Church of St. Mary, Ecclesfield
The Church of St. Mary, Ecclesfield, is situated on Church Street in the village of Ecclesfield, now a northern suburb of Sheffield, South Yorkshire, England. It is situated 4.3 miles (7 km) north of the city centre. It is a Grade One listed building, one of only five within the Sheffield city boundary. It was originally the parish church for Hallamshire, one of the largest parishes in England and in the 17th century was known as the “Minster of the Moors” due to its then rural situation.
The exact date for the creation of a church on the site of St. Mary’s is unknown. The name Ecclefield, which may mean “Church in the Field” in the Old English language, is mentioned in the Domesday Book (though the church is not), so it is possible that there might have been some sort of place of worship there before the Norman conquest of England. It has been implied by historians that the Anglo-Saxons founded a church on the site between 625 and 650.
After the conquest and the repercussions of the Harrying of the North the lands around Ecclesfield passed to William de Lovetot at the start of the 12th century. It was de Lovetot who built the first substantial church on the site, with a date of 1111 often given, however there is no written evidence to support this date. The church was given to the monks of Fontenelle Abbey, near Rouen, Normandy, becoming an “alien priory”, a small group of monks came from France to live there. In 1386 Richard II dissolved the alien priories and handed over the church to the Carthusian Monks of Coventry who held it until the Dissolution of the Monasteries in the late 1530s, when it was handed over to the Lords of Hallamshire.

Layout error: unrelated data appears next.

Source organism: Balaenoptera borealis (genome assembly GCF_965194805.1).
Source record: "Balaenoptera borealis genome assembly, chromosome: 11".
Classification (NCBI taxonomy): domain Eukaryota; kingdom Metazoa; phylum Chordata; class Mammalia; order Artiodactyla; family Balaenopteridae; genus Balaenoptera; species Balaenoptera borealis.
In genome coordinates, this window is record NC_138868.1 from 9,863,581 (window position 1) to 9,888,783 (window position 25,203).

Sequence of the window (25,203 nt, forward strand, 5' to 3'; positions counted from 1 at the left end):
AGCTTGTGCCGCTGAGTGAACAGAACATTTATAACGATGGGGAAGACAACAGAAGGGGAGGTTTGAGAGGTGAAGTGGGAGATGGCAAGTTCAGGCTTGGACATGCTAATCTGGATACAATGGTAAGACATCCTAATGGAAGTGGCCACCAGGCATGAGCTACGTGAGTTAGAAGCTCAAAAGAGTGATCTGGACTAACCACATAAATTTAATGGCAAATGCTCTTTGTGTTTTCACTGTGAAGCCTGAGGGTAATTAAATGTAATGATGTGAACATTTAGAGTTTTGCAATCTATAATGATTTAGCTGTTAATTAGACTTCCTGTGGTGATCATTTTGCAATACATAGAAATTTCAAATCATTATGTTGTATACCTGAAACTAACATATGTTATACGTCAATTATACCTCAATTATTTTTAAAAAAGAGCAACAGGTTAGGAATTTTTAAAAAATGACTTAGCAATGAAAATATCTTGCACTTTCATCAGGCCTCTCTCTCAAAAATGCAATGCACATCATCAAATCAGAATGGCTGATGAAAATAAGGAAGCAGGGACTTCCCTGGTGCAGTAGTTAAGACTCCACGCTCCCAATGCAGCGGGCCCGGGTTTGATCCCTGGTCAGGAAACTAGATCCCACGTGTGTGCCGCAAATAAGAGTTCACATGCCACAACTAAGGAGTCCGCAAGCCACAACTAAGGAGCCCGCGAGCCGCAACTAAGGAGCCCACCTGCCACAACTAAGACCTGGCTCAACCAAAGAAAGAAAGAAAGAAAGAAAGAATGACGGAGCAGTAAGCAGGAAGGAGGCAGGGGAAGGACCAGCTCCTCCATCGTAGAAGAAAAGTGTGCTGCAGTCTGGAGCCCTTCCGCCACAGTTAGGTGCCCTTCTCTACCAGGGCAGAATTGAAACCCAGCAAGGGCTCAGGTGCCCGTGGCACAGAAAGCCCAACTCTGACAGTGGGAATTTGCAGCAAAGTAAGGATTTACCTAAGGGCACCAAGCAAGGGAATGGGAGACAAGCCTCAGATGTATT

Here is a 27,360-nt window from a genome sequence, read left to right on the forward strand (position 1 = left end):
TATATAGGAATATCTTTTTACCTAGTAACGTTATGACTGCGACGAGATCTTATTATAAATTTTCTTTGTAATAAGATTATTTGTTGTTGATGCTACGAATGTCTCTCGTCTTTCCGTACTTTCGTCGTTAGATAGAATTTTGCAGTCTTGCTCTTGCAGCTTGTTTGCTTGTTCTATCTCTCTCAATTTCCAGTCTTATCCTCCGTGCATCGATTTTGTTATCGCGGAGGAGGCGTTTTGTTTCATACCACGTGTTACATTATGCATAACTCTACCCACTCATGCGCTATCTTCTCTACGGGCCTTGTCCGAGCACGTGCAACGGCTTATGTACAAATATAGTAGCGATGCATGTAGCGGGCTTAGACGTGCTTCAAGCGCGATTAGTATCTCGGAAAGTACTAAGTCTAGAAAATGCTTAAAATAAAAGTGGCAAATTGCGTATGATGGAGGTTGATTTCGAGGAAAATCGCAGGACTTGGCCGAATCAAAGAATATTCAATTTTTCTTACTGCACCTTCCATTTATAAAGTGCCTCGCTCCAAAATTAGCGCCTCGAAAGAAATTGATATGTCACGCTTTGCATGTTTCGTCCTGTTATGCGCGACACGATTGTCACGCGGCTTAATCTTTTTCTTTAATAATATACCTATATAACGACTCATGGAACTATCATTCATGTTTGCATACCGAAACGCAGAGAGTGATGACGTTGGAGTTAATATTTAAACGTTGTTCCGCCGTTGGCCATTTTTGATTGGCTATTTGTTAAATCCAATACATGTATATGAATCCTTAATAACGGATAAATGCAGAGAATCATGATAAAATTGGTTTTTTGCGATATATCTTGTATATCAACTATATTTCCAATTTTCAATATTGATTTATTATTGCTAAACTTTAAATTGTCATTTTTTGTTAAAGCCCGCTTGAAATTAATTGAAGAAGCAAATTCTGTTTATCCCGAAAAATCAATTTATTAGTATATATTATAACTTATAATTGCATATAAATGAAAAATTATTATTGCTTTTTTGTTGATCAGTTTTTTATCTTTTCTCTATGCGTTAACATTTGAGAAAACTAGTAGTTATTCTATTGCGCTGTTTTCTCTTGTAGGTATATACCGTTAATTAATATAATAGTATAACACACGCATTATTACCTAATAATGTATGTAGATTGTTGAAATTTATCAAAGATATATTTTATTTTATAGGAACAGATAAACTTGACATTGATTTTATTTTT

Construction of the present day church began in 1478 and was completed around 1500, being built in the perpendicular style. Under Puritans influence in the 1640s many of the church’s decorative pieces and all the stained glass was smashed after a 1643 Act of Parliament that stated "all representations of any angel or saint in any…parish church…was to be taken away, defaced and utterly demolished." Some of the surviving glass from the windows was pieced together and put into windows in the north aisle and vestry. The 18th and 19th centuries saw much re-ordering in the church especially to the nave and chancel under the respective vicars William Ryder and Alfred Gatty.
In 1878, a football club representing Ecclesfield Church joined the Sheffield Football Association.
The 42nd Vicar of Ecclesfield is Revd. Daniel Hartley who was installed as vicar by the Bishop of Sheffield, Rt. Revd. Dr. Steven Croft, on 23 January 2011. A Yorkshireman, Daniel has spent the past 7 years based in Barnard Castle where he was chaplain to the HM Young Offenders Institution at Deerbolt. The church is built of local stone and has an octagonal font. The pulpit dates from 1876 with four panels carved with scenes from St. Pauls life, the lectern was installed at the same time. Since the Second World War, both the chancel and the nave have been given new roofs. The tower contains a peal of ten bells, two of which date from the 17th century. Music in the church is provided by a pipe organ. The church yard contains a war memorial made from light coloured stone, it was designed by R.B. Brookgreaves and has the names of 54 local people engraved on it who have given their lives in conflicts.
Joseph Hunter's grave can be found in the graveyard, Plot 3, grave 112.at Findagrave Also buried in the churchyard is Alexander John Scott, chaplain to Horatio Nelson who was present at his death at the Battle of Trafalgar. 
- Eastwood, Jonathan (1862). "Chapter IV: The Church". History of the Parish of Ecclesfield. London: Bell and Daldy.
- www.stmarysecclesfield.com. Gives church history.
- British History Online. Gives church history.
- www.spick.co.uk. Gives church history.
- www.stmarysecclesfield.com. Gives details of present day church.
- Neville T. Sharpe, Crosses of the Peak District (Landmark Collectors Library, 2002)
- "St Mary's Parish Church, Ecclesfield - Church History - Bells and Churchyard". Retrieved 25 May 2009.